I’m combining the entries for Simon and Selig Stern because there’s so little information on Simon, and the two spent their lives together. As always, unless otherwise noted, the information comes from the Synagogue Vöhl website.
Simon was born in 1799, and never married, most likely because he was deaf and dumb. In 1838, he was placed in the guardianship of his brother Selig. I would imagine this is because one or both of their parents were dead at this point. Simon is known to have lived with Selig until 1853, and there is no other mention of him after that point. I believe he probably died.
Selig Stern was born 22 March 1800 in Vöhl. His birth has been recorded not only on the Synagogue Vöhl website, but also on findagrave.com. His headstone was, luckily, returned to the Jewish Cemetery in Vöhl following the end of WWII. He is also referenced in the book by Hanno Müller entitled “Juden in Schotten (1629 – 1945) und Einartshausen (1800 – 1942).” NOTE: I do not currently have a copy of this book, but have purchased one, and it’s on its way to me from Germany. Always good to have another reference book!
Selig Stern and his family lived at Arolser Strasse 19. The house stood a very long time, long after Selig had passed, eventually burning down. It has since been rebuilt, but I’m sure looks different. This is what it looked like before.
Selig was married twice. He married his first wife, Reikel Hess, sometime before 1830. Reikel was born about 1810, probably in Einartshausen. Her father, Nathan Hess, was born there in 1751 and passed away there in 1813, when Reikel was just 3 years old. Her mother was Ela Meier, and does not appear to have remarried. (Juden in Schotten (1629 – 1945) und Einartshausen (1800 – 1942) by Hanno Müller).
Selig and Reikel were the parents of 6 children. Hannchen Stern Hess (1830 – 1855), David Stern (1832 – 1921), Helene Stern (1830 – 1871), Nadan/Nathan Stern (1834 – ?), Isaac Stern (1836 – 1857), and Madilde Stern Biermann (1854 – ?). Reikel passed away in 1854. Given that was the same year Madilde was born, it’s possible there were complications in childbirth. It’s interesting there’s an 18 year gap between Madilde and the next oldest child, Isaac. Were there other pregnancies in between? Was Madilde a “surprise” baby?
Selig’s second wife was Helene Lenchen Kugelmann. She was born in Vöhl in 1839 to Joseph Kugelmann and Julie Belchen Goldenberg. This means that she was younger than all of Selig’s children except Madilde. The text of the marriage certificate reads: The Authorized representative of the Großhl. Rabbinate of Giessen, teacher S. Baer of Vöhl, has today in the opinion of Gr. District official marriage certificate, like Gr. Regional court certificate, that the execution of the marriage is not an obstacle under private law, and that nothing stands in the way of the marriage of Selig Stern to Lenchen Kugelmann from here today in the presence of the two witnesses: Salomon Liebmann and Koppel Katzenstein, both from here, and they were married according to Jewish rite. Vöhl, 17 June 1864. S. Baer, Authorized Representative.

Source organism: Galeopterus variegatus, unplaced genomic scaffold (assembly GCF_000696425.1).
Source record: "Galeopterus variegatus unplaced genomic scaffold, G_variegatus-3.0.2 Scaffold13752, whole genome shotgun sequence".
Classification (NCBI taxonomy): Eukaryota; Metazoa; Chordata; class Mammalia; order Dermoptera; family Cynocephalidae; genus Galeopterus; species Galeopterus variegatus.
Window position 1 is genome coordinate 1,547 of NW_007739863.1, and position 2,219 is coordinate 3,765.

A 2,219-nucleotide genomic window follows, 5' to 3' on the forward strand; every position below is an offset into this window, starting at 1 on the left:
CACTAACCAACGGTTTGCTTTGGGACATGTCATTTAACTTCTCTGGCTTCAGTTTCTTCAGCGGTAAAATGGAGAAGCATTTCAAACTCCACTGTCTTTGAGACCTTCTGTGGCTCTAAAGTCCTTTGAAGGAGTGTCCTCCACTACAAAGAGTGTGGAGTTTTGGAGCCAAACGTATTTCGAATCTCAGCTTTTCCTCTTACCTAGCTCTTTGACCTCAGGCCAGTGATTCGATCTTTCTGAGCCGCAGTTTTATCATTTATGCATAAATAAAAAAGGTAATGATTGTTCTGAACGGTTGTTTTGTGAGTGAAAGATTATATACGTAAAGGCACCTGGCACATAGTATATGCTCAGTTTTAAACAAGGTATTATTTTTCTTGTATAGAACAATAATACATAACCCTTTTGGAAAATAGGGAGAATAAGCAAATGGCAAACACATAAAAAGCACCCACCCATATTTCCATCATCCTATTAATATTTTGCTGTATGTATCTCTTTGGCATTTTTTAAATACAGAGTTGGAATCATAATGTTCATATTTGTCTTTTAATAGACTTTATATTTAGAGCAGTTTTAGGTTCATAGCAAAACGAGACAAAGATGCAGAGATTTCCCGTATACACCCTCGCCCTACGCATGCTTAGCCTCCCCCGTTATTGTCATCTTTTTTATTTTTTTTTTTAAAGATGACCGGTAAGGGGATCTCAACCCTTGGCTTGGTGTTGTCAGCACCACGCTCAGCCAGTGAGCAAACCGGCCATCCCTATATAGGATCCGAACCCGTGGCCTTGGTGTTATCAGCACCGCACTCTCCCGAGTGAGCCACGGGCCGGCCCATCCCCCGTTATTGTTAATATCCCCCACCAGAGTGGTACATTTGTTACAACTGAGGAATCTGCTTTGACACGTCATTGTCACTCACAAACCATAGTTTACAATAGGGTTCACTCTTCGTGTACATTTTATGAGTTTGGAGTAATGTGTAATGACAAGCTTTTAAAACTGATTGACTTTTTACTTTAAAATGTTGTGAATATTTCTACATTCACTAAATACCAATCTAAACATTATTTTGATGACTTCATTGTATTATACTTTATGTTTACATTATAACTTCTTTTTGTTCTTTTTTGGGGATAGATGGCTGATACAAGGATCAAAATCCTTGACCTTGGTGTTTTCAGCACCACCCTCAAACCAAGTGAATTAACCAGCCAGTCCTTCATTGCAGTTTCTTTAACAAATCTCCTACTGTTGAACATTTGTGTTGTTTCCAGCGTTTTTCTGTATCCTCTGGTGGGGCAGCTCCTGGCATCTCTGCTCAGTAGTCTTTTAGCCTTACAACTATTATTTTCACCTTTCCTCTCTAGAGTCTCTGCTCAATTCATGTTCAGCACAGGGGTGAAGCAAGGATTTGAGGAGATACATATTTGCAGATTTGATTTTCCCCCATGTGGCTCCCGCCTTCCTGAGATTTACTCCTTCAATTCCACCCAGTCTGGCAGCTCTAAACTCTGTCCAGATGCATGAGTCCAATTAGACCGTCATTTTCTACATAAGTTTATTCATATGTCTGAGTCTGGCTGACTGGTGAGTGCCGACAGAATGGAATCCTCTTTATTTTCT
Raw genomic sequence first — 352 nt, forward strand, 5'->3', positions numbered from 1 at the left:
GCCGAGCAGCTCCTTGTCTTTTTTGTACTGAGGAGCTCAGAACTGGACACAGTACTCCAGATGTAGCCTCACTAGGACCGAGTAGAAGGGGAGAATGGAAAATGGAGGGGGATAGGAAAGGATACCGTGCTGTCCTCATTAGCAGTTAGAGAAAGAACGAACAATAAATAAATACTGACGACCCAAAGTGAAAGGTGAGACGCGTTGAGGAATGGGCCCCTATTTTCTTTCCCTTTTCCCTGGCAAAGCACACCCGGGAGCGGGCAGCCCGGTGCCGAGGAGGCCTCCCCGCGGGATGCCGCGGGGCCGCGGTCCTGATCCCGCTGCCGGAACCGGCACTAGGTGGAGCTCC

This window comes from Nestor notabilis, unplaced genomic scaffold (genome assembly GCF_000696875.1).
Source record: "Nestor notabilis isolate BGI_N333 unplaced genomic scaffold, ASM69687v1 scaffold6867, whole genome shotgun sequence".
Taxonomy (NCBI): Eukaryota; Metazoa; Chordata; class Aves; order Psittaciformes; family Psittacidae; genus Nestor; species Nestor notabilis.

Less than a month later, on July 8th, the birth of a daughter was recorded, but no name was mentioned in the birth register. They do say the first baby can come at any time and all the rest take 9 months, but three weeks? They were cutting it a bit close. The birth register goes on to state the father’s year of birth as 1800, and that this was the first child born to this marriage, and to the mother. I haven’t been able to find any other information about this daughter. Helene Kugelmann Stern died sometime after 1900, presumably in Vöhl.
Starting in 1821, Selig was a member of the Jewish Community Board. He held many positions, including that of treasurer, and in 1835 was the head of the Jewish Community Board. In 1827, he was involved in dealing with our old friend “The Basdorfer” over the cost of the building of the school/Synagogue. And in 1829, according to Simon Kugelmann, Selig was one of the 14 members involved in the raffle for seats in the synagogue, and that he bought the first and most expensive seat for 12 fg. Since I know the Ascher Rothschild family secured Platz Nr. 1, I have to believe Ascher acquired it by right of having financed the construction. Does that mean Selig Stern secured Platz Nr. 2? In 1845, the District Councilor Zimmerman asked Mayor Wiseman to decide whether Selig Stern could retain his position or if someone else would be more suitable. The Mayor responded that both were good candidates, but that Selig had the better arithmetic and writing skills, and would therefore be better suited. In 1849, there was a vote regarding changes to the Board membership. In the end, the Board consisted of Selig Stern, Salomon Kugelmann, and Abraham Rothschild. For some reason, he stepped down from the Jewish Community Board in 1851, but was back again in 1853.